The book I just finished is much much darker, a gothic suspense, and I wrote it entirely in Scrivener, utilizing so much of that program, I don’t know how I managed to write without it for the previous books. I loved using the organizational features in the left sidebar (where I can put all the characters, their descriptions, etc.).

    After the first very messy draft, I then go back through and make a note as to what happens in the scenes, and why. One sentence. I try to name the key people and what the conflict is. This way I can track if I’ve dropped a character, let up on a pressure point too long, or lost a subplot’s usefulness.

    Add/rinse/repeat.

    I used to have several betas read it, but I’ve gotten to the point that I have just about three, now, because they each look for different and very helpful things–they key in on entirely different aspects of the story. (My agent is one of those–she’s pretty damned amazing at note-giving. She used to be an editor, though, and it shows.) Then I gnash my teeth, try to resist beating my head against the wall because I am an idiot and missed so damned much, left off so much, miscommunicated so much that I sometimes feel like I should re-take freshman English. Some days, I’m not entirely sure I know the alphabet. Then I suck it up, dive back in, break it apart where necessary, and rewrite.

    I don’t even want to think about how many drafts there are. Some books are easier, and some it’s like birthing a camel. Breech.

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  9. I love hearing how everyone writes differently. It fascinates me. I tend to underwrite my first drafts. I mostly have talking heads in space. There is little setting and little to no emotion. I usually write notes like [add emotion here] or [react] or [insert fight scene] or [insert love scene] or [research this]. My first draft tends to be a lot of telling, for example, “He’s angry.” I don’t worry about showing the anger just yet. That comes in the subsequent drafts and always adds to the word count. I suppose my first draft is more like a very long synopsis. 🙂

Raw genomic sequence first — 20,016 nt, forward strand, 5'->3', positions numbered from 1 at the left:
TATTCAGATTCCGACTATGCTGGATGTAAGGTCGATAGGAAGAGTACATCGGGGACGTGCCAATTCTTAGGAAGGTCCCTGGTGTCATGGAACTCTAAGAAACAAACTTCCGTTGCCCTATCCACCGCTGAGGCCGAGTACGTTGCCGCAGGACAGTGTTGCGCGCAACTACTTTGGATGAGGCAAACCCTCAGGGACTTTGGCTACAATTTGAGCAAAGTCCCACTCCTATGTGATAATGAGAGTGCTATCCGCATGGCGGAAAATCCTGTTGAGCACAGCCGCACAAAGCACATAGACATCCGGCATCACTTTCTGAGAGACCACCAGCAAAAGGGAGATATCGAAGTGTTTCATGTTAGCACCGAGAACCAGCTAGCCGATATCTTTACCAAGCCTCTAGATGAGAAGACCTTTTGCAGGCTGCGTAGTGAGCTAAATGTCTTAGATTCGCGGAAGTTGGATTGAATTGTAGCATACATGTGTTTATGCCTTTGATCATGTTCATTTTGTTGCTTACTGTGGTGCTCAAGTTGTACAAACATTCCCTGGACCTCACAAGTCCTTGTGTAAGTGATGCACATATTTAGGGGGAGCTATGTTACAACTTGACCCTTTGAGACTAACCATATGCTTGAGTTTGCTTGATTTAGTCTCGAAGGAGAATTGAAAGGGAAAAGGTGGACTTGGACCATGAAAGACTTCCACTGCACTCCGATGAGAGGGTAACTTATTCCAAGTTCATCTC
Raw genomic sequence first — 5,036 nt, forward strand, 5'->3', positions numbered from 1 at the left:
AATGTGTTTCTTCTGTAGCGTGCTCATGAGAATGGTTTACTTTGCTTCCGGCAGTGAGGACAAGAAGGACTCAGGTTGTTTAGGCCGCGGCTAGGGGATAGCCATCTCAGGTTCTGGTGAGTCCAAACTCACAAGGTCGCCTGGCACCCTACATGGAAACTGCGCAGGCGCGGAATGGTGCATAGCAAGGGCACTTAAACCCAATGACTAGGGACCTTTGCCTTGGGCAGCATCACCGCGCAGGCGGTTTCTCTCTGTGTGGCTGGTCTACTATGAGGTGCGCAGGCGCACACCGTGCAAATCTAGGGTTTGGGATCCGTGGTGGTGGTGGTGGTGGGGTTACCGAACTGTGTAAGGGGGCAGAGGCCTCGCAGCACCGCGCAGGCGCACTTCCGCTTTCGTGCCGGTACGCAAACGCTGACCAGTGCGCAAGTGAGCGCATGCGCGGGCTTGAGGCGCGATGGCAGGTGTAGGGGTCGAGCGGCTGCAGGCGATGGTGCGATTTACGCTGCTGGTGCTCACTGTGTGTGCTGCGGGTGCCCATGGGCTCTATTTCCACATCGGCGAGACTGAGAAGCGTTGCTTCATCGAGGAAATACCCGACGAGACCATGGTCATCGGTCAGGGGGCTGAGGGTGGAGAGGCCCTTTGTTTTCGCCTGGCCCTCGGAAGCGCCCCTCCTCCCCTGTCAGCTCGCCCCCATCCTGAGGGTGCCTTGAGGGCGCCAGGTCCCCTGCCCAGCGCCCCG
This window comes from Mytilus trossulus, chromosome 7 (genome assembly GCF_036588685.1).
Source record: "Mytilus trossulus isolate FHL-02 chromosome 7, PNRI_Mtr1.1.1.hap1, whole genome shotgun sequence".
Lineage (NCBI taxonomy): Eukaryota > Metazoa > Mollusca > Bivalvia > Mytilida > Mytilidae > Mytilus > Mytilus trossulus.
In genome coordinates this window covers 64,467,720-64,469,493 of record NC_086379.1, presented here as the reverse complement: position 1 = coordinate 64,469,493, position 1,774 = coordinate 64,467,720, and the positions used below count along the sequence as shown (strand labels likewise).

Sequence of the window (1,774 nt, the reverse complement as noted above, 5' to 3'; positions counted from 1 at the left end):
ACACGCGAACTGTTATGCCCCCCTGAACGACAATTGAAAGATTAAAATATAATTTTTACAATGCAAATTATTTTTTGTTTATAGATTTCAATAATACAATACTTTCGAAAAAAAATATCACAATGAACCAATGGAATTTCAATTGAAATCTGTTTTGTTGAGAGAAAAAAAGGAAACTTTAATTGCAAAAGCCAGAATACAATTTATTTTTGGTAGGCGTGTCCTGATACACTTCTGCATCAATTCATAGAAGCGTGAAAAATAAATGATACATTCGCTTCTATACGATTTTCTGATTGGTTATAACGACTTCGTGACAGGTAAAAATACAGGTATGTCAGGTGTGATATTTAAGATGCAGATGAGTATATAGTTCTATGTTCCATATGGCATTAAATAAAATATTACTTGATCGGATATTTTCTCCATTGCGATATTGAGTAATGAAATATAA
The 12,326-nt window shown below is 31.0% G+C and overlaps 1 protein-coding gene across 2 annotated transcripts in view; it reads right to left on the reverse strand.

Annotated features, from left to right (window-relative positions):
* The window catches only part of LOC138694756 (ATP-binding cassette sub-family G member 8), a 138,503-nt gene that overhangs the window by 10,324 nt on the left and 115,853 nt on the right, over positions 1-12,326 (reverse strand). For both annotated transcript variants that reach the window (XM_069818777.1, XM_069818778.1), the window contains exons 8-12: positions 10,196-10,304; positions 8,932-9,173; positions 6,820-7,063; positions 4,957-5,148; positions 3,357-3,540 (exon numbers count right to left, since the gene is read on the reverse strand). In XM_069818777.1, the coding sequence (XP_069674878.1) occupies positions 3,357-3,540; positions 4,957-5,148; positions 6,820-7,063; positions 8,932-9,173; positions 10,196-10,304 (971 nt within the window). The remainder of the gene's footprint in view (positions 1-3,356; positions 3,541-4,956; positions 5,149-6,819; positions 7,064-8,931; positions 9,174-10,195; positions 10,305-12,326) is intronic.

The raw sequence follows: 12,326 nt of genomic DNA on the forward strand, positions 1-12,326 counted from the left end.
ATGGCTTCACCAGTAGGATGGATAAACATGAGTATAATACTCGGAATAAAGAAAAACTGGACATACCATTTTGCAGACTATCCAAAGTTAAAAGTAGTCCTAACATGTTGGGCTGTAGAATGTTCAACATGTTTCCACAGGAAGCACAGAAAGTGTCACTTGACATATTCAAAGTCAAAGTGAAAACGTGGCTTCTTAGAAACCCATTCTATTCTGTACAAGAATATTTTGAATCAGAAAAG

I’ve been using Michael Hauge’s 6 stage plot structure, spending a lot of time getting the plot and the character arcs down before I begin writing the first draft. But things tend to change as I write and I’m okay with that. I use the plot structure as a place to start.

    Does anyone else use Michael Hauge or another method to structure plot?

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    1. Michael Hauge has been a huge influence on my craft work. I took his seminar when I was writing Getting Rid of Bradley, and what he taught me pretty much saved that book and all the books that came after it.

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  10. Perfect timing. I wrote the final chapters of my WIP yesterday. Wrestled that ornery thing and won. At last. Today I printed it. I think it was Lani who said use a different font, so I did that. Now to read. Revise. Send to critique partner. Revise. Send to Beta readers. Revise. Does it ever end?

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  11. As another McD alum, I have to say I found your critiques blunt but not mean. (And sometimes so on-the-mark they were hilarious.) Where I’m struggling is more because of skills-learned-but-not-mastered. I keep holding everything I write up against the now much-higher standard of what it should be–conflict, snappy dialogue, voice, all kinds of stuff–and of course the first draft never meets that standard. So I keep tweaking the first act instead of moving on. The other day you wrote, The first draft is the place where I swing wide. It’s the place where I go over the top, write all the stuff I want to write, explore any byway that seems attractive. I do not censor or edit myself in the first draft because that shuts down the Girls. and that really helped unstick me. I actually added new words to my second act instead of picking at Act 1. I think I may print that out in big letters and hang it above my computer.

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    1. Good for you for going on to the second act. It’s incredibly tempting to just keep rewriting the first act, I think it part because once you get it down, you know it, and the next three acts aren’t clear. It’s that Here Be Dragons fear of the unknown.